Verlander and Indians Closer Chris Perez Comment on Tigers Slump

Indians Sweep Tigers, Verlander Shows Frustration

5/25/12 in MLB   |   Andrew_Ericksen   |   230 respect

May 16, 2012; Detroit, MI, USA; Detroit Tigers starting pitcher Justin Verlander (35) against the Minnesota Twins at Comerica Park. Mandatory Credit: Andrew Weber-US PRESSWIRE
Just some quick numbers from the three-game series in Cleveland:
6 – The amount of runs scored by the Tigers.
3-28 – Tigers hitting with runners in scoring position.
1 – Tigers home runs.
102 – Miles per hour on Justin Verlander’s fastball on Thursday afternoon after throwing 115 pitches already.
3 – Saves by Chris Perez in as many days.
6 – Amount of games the Tigers now trail the 1st place Indians by.
“At some point, it’s not early anymore,” Verlander said in a post-game interview.  “We’ve got to find our groove and we’ve got to find it quickly.”
When asked in a follow-up as to when the Tigers will need to start finding this groove, Verlander responded, “For me, (it’s) now.”
This frustration is a great thing to see from a leader like Verlander, one of the most competitive players in the majors.  Because right now, the team needs it.
But the Tigers ace wasn’t the only pitcher to comment on the Tigers struggles of late.  Cleveland closer Chris Perez, who has been one of the American League’s most reliable closers so far this season, channeled his inner Roy Hibbert, accusing the Tigers of merely having a few stars while the Indians boast a collection of hard-working players.
“You look over there and they’ve got Cabrera and Fielder and Verlander and Valverde,” Perez said, “That doesn’t win baseball games.  Good teams win baseball games.”
Well that one hurt.  Was there some extra emphasis on ‘good’ there?  Maybe hanging up the quote in the locker-room could give the team that extra push?

May 22, 2012; Cleveland, OH, USA; Home plate umpire Scott Barry (87) calls strike three on Detroit Tigers third baseman Miguel Cabrera (24) in the ninth inning against the Cleveland Indians at Progressive Field. Mandatory Credit: David Richard-US PRESSWIRE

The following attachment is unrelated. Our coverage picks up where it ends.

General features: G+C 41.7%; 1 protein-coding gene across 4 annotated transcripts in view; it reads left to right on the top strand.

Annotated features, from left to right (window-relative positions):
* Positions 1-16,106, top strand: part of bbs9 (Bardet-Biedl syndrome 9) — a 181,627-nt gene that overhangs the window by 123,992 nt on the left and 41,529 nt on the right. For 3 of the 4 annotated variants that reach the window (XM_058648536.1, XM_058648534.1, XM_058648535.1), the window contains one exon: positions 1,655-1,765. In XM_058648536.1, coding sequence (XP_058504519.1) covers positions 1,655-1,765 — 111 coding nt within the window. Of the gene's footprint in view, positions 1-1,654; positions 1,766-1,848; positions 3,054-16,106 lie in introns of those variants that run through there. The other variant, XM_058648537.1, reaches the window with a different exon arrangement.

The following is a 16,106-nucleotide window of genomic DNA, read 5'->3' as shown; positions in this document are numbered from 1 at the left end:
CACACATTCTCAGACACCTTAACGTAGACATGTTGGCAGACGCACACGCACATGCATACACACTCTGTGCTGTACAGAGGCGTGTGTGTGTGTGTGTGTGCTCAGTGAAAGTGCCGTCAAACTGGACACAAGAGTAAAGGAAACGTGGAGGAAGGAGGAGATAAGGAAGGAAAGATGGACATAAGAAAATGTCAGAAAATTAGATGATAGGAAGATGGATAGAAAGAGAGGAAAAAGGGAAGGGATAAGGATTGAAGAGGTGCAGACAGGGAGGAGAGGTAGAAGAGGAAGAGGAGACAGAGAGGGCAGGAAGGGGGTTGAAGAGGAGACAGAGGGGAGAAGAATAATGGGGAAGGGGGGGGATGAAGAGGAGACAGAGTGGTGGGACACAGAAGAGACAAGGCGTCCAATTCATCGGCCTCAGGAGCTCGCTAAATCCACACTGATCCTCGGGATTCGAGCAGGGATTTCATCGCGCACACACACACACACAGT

Of all the perplexing oddities that have compiled the Tigers season to date, the most frustrating aspect of the team’s slump has been the amount of runners left on base – again, the Tigers were 3 for 28 with runners in scoring position this past series.  That’s good for a .107 batting average and – in most occasions – a trip down to the minors, but you’re not going to pay your sluggers some $70 million or so to play AAA ball.  No that wouldn’t send the right message, would it? 
In Wednesday’s game, while the game was scored 2-2, the Tigers had back-to-back innings with golden opportunities to blow the game open.
In the 7th, Ramon Santiago and Gerald Laird singled, then Andy Dirks – arguably the best Tigers hitter of late – took a walk to load up the bases for Miguel Cabrera.  With the count 3-0, Cabby took a pitch that looked to be about 3 to 5 inches off the plate and started towards first before a strike was called.  After Cabrera showed some frustration for the call, he hit a weak grounder to second base to end the inning.
And it was even worse in the 8th, when the Tigers first three hitters – Fielder, Young, and Bosch – all reached base, score still tied at 2.  Peralta then commit the cardinal sin of striking out with a runner on third and less than two outs, and his at-bat was followed by Santiago’s groundball that forced Fielder out at home and Alex Avila’s pinch hit strikeout.
In the bottom of the 8th, the Indians tacked on two runs and Perez retired the Tigers in order to close things out.
In game three of the series, Verlander was absolutely on top of his game.  Justin’s specialty for the last couple years has been his ability to rally the Tigers to victory following a loss or a losing streak.  The Tigers needed him badly yesterday and he was up to the task, but the Tigers lineup couldn’t get the hits they needed.
In his 117-pitch effort, Verlander only really made one bad pitch, a fastball to Shin-Soo Choo to lead off the game.  A steal and a bloop-single led to Cleveland’s second run.  His final line: 8 innings (Complete Game), 6 hits, 2 earned runs, 1 walk, 7 strikeouts – not too bad, but he still falls to 5-2 on the season.
We’re going to find out soon if this team has the type of character necessary to make a playoff push, because if Verlander can’t inspire his team with both a dominant outing and words of frustration (paired with Perez's smack talk), then it just may not be in the cards for the Tigers this season.  There’s still about 120 games left to play, but the wins aren’t going to come on their own and an early June matchup at home against Indians could really prove what type of Tigers team we’ll be seeing the rest of the way.
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